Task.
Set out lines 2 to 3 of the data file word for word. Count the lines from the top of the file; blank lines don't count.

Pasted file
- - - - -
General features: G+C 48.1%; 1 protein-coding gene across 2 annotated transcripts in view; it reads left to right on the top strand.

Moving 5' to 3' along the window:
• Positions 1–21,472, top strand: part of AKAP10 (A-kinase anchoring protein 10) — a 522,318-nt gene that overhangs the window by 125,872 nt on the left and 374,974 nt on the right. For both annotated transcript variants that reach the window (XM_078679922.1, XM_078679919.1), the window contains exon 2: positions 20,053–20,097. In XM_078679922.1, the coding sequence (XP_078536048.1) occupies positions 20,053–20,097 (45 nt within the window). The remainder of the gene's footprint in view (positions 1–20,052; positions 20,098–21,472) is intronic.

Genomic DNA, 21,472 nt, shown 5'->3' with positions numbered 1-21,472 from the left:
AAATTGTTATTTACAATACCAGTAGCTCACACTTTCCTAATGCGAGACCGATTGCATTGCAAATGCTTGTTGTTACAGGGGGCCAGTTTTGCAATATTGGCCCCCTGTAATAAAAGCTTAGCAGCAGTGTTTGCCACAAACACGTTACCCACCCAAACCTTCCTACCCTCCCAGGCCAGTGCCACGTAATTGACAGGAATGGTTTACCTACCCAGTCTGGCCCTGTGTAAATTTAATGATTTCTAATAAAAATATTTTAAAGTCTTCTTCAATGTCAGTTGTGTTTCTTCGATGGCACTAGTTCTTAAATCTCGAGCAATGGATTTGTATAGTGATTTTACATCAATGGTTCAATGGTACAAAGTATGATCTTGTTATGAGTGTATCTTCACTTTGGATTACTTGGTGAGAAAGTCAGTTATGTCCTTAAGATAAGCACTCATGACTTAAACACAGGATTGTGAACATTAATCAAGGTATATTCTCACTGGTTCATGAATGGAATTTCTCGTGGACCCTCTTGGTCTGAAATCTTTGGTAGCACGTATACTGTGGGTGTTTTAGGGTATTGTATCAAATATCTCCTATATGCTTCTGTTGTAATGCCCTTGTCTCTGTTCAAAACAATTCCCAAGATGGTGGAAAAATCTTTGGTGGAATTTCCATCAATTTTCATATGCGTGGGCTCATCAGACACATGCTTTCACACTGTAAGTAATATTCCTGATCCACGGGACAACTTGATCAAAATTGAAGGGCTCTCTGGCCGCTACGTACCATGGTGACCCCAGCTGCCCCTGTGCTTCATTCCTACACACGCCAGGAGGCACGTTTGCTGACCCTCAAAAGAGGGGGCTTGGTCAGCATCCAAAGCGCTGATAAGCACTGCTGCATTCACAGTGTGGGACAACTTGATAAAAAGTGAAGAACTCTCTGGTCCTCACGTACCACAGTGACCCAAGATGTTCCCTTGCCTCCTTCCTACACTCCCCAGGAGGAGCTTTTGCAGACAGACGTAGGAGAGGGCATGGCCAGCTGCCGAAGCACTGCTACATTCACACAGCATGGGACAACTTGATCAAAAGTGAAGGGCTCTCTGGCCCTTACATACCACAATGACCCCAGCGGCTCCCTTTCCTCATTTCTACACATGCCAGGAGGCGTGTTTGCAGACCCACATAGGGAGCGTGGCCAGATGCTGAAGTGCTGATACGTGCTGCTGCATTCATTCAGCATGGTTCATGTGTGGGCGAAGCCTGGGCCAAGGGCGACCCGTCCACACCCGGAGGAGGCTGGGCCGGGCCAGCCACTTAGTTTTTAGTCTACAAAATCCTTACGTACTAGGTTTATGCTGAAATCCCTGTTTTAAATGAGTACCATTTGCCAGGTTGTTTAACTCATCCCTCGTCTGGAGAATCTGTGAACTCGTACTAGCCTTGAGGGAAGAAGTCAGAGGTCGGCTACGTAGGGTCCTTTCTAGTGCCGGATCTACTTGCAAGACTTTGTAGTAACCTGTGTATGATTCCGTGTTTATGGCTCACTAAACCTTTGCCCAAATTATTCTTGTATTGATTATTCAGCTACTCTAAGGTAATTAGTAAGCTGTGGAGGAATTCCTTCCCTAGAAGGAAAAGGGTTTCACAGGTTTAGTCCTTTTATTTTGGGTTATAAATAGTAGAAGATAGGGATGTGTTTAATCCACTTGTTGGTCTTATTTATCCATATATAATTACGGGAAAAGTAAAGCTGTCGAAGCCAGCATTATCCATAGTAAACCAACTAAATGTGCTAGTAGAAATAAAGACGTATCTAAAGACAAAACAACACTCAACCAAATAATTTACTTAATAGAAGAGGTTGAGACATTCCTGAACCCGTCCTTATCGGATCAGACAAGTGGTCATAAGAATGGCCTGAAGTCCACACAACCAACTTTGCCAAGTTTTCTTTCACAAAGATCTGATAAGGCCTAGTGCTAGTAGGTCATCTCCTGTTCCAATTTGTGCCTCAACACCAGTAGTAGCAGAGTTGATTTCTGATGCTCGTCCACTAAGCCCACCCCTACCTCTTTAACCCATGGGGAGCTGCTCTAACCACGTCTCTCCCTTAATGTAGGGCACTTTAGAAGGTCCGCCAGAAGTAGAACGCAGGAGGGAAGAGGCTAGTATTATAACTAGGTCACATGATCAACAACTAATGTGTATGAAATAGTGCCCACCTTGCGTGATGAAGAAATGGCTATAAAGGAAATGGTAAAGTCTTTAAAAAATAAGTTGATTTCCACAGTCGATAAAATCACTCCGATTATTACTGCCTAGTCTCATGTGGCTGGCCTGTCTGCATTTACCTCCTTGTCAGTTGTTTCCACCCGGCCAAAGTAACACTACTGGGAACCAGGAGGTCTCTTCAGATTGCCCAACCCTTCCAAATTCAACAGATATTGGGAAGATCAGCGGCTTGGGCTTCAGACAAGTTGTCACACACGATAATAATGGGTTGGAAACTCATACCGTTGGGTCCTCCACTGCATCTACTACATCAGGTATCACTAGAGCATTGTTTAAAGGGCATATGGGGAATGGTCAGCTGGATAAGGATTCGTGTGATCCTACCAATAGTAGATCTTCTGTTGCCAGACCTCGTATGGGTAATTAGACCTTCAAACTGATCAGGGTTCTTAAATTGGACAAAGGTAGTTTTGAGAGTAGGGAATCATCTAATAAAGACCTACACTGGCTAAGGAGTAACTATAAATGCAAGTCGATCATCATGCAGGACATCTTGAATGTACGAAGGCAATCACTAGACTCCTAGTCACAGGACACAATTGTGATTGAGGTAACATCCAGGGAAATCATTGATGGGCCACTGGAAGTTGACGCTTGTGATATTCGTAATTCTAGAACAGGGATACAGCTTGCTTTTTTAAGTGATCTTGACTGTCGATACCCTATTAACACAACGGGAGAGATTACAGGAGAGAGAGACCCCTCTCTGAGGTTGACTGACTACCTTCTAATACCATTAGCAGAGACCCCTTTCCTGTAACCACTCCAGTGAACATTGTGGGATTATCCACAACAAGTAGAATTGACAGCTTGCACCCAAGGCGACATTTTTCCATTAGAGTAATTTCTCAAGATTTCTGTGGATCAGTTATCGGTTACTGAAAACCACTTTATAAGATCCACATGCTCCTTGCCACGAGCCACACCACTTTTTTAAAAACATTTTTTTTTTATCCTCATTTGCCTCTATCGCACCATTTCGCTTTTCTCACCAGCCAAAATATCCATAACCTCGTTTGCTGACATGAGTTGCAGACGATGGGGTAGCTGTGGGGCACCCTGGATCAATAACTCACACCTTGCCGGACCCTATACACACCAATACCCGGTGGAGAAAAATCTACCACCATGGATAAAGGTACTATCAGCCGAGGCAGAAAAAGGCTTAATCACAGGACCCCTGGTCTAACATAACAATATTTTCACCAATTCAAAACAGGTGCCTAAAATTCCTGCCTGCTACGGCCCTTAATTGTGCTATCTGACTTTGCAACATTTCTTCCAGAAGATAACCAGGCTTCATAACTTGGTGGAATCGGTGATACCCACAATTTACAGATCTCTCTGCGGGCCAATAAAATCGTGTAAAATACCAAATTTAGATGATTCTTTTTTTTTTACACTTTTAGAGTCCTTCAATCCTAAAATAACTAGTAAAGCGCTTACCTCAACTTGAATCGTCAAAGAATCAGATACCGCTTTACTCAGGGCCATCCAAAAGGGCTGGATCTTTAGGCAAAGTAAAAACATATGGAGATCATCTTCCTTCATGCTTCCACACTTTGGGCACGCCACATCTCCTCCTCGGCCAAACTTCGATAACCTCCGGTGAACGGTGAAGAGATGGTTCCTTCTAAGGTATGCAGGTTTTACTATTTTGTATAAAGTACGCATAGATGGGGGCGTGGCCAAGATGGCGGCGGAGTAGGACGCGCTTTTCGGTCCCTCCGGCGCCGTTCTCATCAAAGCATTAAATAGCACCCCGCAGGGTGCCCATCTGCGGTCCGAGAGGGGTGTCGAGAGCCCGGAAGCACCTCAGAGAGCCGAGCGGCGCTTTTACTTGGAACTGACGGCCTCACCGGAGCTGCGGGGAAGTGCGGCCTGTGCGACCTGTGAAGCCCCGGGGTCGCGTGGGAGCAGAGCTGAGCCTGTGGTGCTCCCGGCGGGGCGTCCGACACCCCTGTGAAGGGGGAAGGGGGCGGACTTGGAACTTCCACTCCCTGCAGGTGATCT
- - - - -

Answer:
Moving 5' to 3' along the window:
• Positions 1–21,472, top strand: part of AKAP10 (A-kinase anchoring protein 10) — a 522,318-nt gene that overhangs the window by 125,872 nt on the left and 374,974 nt on the right. For both annotated transcript variants that reach the window (XM_078679922.1, XM_078679919.1), the window contains exon 2: positions 20,053–20,097. In XM_078679922.1, the coding sequence (XP_078536048.1) occupies positions 20,053–20,097 (45 nt within the window). The remainder of the gene's footprint in view (positions 1–20,052; positions 20,098–21,472) is intronic.